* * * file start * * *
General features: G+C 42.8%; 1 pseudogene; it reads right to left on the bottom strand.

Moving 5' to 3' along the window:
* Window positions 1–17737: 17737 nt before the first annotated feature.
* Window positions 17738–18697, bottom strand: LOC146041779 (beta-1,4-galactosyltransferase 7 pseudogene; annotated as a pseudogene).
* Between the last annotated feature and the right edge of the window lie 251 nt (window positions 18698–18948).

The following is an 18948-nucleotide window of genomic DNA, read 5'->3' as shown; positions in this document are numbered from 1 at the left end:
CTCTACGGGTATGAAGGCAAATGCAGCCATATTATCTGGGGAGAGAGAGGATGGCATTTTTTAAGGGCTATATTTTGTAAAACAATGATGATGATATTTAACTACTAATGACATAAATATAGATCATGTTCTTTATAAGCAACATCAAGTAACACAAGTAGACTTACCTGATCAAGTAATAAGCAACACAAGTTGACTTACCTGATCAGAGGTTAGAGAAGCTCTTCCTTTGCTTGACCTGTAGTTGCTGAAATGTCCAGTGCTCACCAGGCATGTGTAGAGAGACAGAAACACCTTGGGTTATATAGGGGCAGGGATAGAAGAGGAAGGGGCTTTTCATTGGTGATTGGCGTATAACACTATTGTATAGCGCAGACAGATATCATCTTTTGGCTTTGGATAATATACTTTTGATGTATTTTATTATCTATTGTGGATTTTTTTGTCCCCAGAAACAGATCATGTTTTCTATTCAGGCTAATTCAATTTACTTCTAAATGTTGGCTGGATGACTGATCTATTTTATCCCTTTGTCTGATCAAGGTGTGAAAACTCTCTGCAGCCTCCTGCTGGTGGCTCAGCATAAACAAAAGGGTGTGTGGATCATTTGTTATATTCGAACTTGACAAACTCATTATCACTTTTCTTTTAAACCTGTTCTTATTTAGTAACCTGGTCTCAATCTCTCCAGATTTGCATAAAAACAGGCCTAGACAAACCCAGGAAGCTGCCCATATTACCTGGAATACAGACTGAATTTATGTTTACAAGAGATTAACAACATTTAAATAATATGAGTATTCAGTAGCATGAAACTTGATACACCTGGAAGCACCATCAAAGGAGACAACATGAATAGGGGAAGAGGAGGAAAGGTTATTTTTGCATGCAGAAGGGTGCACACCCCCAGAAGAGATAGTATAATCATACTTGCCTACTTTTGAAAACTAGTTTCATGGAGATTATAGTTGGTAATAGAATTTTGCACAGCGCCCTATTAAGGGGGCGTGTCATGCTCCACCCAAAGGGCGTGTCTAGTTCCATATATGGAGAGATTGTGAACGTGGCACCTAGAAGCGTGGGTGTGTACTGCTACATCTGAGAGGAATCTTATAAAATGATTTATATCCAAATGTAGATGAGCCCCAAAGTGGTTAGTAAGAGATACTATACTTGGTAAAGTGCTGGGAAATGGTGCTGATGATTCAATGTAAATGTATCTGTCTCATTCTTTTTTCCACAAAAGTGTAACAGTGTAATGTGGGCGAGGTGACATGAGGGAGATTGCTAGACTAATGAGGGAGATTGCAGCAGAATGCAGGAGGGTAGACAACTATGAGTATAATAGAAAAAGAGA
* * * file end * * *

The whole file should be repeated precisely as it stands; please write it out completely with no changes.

General features: G+C 42.8%; 1 pseudogene; it reads right to left on the bottom strand.

Moving 5' to 3' along the window:
* Window positions 1–17737: 17737 nt before the first annotated feature.
* Window positions 17738–18697, bottom strand: LOC146041779 (beta-1,4-galactosyltransferase 7 pseudogene; annotated as a pseudogene).
* Between the last annotated feature and the right edge of the window lie 251 nt (window positions 18698–18948).

The following is an 18948-nucleotide window of genomic DNA, read 5'->3' as shown; positions in this document are numbered from 1 at the left end:
CTCTACGGGTATGAAGGCAAATGCAGCCATATTATCTGGGGAGAGAGAGGATGGCATTTTTTAAGGGCTATATTTTGTAAAACAATGATGATGATATTTAACTACTAATGACATAAATATAGATCATGTTCTTTATAAGCAACATCAAGTAACACAAGTAGACTTACCTGATCAAGTAATAAGCAACACAAGTTGACTTACCTGATCAGAGGTTAGAGAAGCTCTTCCTTTGCTTGACCTGTAGTTGCTGAAATGTCCAGTGCTCACCAGGCATGTGTAGAGAGACAGAAACACCTTGGGTTATATAGGGGCAGGGATAGAAGAGGAAGGGGCTTTTCATTGGTGATTGGCGTATAACACTATTGTATAGCGCAGACAGATATCATCTTTTGGCTTTGGATAATATACTTTTGATGTATTTTATTATCTATTGTGGATTTTTTTGTCCCCAGAAACAGATCATGTTTTCTATTCAGGCTAATTCAATTTACTTCTAAATGTTGGCTGGATGACTGATCTATTTTATCCCTTTGTCTGATCAAGGTGTGAAAACTCTCTGCAGCCTCCTGCTGGTGGCTCAGCATAAACAAAAGGGTGTGTGGATCATTTGTTATATTCGAACTTGACAAACTCATTATCACTTTTCTTTTAAACCTGTTCTTATTTAGTAACCTGGTCTCAATCTCTCCAGATTTGCATAAAAACAGGCCTAGACAAACCCAGGAAGCTGCCCATATTACCTGGAATACAGACTGAATTTATGTTTACAAGAGATTAACAACATTTAAATAATATGAGTATTCAGTAGCATGAAACTTGATACACCTGGAAGCACCATCAAAGGAGACAACATGAATAGGGGAAGAGGAGGAAAGGTTATTTTTGCATGCAGAAGGGTGCACACCCCCAGAAGAGATAGTATAATCATACTTGCCTACTTTTGAAAACTAGTTTCATGGAGATTATAGTTGGTAATAGAATTTTGCACAGCGCCCTATTAAGGGGGCGTGTCATGCTCCACCCAAAGGGCGTGTCTAGTTCCATATATGGAGAGATTGTGAACGTGGCACCTAGAAGCGTGGGTGTGTACTGCTACATCTGAGAGGAATCTTATAAAATGATTTATATCCAAATGTAGATGAGCCCCAAAGTGGTTAGTAAGAGATACTATACTTGGTAAAGTGCTGGGAAATGGTGCTGATGATTCAATGTAAATGTATCTGTCTCATTCTTTTTTCCACAAAAGTGTAACAGTGTAATGTGGGCGAGGTGACATGAGGGAGATTGCTAGACTAATGAGGGAGATTGCAGCAGAATGCAGGAGGGTAGACAACTATGAGTATAATAGAAAAAGAGA